◊ Historic Buchla Modules
Buchla pages > Buchla 200 modules
Buchla pages > Buchla 200 modules
Around 1970, Buchla launched the Model 200 series, sometimes referrer to as the "Electric Music Box". Elaborating the ideas from the 100 series, the 200 series added complexity and depth, and introduced a wider variety of kinesthetic controllers that continued to be a central concern of Don's.
Following the launch of the 200 modules, Don increasingly focused on incorporating computer control to analog modular synthesizers — in both the 500 and 700 series, and in retrofitting computer and MIDI control in the 200e series still produced by Buchla U.S.A.
Here's Don's description of the 200 system, and his elaboration on voltage control:
THE ELECTRIC MUSIC BOX, Series 200, is a comprehensive collection of precision electronic modules for generating and processing sound. It is a system designed for those who desire simultaneous control of many aspects of sound and who demand professional standards of performance and reliability.
The system features unusually high functional density, extended dynamic range, self-contained monitoring (preview) facilities, and unrestrained expandability. Interesting new techniques for polyphonic signal generation, dynamic spectral and timbral modification, complex pattern generation, and control of spatial location and movement are introduced. Organization is optimized for compactness, ease of access, and ready comprehension.
Connections within the system are made with color-coded patchcords, for maximum graphic visual feedback, zero crosstalk, optimal utilization of panel space, and unlimited flexibility and expandability. A clear and consistent distinction is maintained, both in modular function and in interconnection, between signals (the raw material of electronic music), control voltages (defining parametric structure, e.g. pitch, timbre, intensity, location), and timing pulses (defining event times and durations).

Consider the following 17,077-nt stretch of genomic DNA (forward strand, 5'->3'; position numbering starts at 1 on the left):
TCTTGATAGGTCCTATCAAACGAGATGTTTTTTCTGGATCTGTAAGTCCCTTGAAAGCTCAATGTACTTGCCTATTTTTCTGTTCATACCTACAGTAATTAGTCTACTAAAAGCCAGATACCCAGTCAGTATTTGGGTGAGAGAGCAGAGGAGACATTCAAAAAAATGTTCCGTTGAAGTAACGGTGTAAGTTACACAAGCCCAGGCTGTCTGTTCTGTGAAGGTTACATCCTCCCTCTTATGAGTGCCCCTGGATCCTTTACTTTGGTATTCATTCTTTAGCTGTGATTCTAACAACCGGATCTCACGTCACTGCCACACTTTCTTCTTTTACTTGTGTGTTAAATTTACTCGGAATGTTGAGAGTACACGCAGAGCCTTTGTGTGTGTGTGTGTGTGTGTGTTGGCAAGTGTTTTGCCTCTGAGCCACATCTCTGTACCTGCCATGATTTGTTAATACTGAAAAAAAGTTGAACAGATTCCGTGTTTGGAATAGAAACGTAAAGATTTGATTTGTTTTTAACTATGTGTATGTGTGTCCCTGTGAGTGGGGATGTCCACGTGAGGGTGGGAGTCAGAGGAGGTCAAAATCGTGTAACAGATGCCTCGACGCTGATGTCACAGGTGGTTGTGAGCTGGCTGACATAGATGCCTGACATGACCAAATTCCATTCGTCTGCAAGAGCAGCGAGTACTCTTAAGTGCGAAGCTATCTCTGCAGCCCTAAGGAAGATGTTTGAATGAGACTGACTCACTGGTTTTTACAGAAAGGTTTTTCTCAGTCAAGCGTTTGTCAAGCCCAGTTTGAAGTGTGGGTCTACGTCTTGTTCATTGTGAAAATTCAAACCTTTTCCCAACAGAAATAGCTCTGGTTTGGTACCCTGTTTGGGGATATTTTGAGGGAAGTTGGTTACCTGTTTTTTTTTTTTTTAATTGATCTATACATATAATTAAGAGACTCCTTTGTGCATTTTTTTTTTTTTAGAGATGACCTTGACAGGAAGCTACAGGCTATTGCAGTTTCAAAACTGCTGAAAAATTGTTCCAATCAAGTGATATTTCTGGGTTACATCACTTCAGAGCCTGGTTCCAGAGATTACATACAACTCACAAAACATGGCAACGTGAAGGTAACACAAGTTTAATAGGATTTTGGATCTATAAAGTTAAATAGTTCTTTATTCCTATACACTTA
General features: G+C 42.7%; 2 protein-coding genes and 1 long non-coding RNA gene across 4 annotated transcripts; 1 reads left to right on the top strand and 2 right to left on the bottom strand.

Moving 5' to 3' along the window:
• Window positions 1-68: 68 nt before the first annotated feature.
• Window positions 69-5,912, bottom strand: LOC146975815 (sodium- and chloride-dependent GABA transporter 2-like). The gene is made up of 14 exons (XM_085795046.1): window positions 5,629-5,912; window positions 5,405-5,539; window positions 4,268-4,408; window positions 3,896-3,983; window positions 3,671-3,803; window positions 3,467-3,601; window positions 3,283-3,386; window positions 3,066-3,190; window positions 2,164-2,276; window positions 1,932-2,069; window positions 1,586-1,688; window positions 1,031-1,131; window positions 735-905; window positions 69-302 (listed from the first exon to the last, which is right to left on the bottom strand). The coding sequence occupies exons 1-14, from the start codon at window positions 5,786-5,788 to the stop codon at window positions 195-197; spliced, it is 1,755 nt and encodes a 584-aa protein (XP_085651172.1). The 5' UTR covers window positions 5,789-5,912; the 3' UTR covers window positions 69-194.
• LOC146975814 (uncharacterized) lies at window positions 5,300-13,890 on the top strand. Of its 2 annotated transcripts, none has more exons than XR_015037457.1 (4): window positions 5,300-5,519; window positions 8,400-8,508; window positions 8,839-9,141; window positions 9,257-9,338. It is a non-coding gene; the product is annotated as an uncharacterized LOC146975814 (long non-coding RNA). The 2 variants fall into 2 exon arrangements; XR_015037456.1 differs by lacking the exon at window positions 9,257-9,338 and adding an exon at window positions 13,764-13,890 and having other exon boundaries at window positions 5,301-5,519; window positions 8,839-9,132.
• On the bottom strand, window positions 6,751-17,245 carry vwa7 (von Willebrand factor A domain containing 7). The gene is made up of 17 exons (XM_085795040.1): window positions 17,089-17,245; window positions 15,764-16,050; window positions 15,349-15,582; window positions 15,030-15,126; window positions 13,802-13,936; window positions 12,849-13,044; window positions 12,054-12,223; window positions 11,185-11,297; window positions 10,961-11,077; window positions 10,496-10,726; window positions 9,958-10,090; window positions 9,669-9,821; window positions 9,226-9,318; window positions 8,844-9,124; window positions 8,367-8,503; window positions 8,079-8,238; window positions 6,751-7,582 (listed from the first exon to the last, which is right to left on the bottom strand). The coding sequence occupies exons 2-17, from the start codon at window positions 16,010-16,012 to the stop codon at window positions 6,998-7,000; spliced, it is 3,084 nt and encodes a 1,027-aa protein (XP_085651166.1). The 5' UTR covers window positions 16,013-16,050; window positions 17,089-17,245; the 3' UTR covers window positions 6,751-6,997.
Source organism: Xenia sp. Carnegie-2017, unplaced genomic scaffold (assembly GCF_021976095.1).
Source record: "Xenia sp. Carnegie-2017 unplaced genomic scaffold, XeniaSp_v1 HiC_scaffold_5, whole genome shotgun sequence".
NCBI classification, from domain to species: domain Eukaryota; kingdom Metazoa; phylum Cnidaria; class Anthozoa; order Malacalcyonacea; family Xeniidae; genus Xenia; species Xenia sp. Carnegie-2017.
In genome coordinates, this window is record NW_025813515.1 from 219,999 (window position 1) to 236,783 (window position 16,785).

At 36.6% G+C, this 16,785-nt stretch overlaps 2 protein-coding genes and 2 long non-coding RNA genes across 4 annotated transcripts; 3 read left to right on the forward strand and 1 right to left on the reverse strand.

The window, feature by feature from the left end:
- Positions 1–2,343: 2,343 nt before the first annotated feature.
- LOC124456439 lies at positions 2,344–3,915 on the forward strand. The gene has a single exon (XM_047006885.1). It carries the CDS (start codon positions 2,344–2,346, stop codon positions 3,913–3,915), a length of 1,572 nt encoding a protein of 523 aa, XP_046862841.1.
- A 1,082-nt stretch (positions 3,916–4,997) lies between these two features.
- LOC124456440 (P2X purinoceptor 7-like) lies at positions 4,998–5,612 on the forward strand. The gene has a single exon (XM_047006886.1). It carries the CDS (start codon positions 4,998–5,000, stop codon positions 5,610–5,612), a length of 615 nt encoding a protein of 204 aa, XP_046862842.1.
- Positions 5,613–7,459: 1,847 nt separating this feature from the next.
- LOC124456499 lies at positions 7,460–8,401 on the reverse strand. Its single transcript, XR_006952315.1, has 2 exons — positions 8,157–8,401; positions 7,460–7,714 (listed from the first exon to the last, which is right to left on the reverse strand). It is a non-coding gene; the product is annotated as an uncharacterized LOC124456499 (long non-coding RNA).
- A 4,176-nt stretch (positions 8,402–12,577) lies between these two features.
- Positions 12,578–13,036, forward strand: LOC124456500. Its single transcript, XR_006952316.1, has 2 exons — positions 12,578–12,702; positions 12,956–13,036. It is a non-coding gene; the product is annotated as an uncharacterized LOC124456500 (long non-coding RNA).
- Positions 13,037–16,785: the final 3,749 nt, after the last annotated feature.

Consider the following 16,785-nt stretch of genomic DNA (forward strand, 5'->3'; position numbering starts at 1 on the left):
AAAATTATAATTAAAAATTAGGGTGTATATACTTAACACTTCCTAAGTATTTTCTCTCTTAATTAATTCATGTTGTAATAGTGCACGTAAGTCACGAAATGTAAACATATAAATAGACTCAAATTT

Components of the Electric Music Box are designed to interface readily with digital computers. All musical parameters are voltage (and therefore computer) controllable; necessary logic supplies, tracking adjustments, and digital outputs are incorporated; and the prerequisites of high stability and predictability are met. Even the smallest Electric Music Box can be expanded to a hybrid digital-analog system incorporating programmed patching, multiple arbitrary function generation, and powerful editing and performance capabilities.
The Electric Music Box can be configured to serve a variety of applications, including electronic music composition and performance, music education, psychoacoustic studies, environmental control, special effects generation, bio-feedback research, and video synthesis. Buchla and Associates can supply systems, auxiliary equipment and complete studios to suit these and other applications. For further information, please contact Buchla and Associates.
Voltage control may be defined as the use of electrical voltages to determine the instantaneous values of musical parameters. The concept was introduced to the electronic music studio in 1963 (at the San Francisco Tape Music Center) and was instrumental in making electronic music composition a real-time process (instead of a tedious tape-splicing exercise).
Voltage control has been generally applied to only two variables -- pitch and amplitude. And the sources of control voltages have been limited to relatively simple function generators, subsonic audio sources, and monophonic, dynamically unresponsive organ keyboards.
The Electric Music Box extends voltage control to virtually every musical dimension. The system enables voltage control of pitch, amplitude, waveshape, filter parameters, envelope characteristics, modulation, reverberation, and quadraphonic location.
Complementing this diversity of voltage-controlled parameters is a variety of control voltage sources. Touch-sensitive and electro-mechanical keyboards respond to the dynamics of playing; sequencers and envelope generators produce complex transient or cyclic patters. External signals interact through envelope and pitch detectors; the element of uncertainty is introduced by two specialized random voltage sources.
In the Electric Music Box, a consistent distinction is maintained between control voltages (which define musical structure) and signals (the raw material of electronic music). This treatment of control voltage as an important, separate entity contributes significantly to the conceptual clarity and excellent technical performance that characterize the Electric Music Box.
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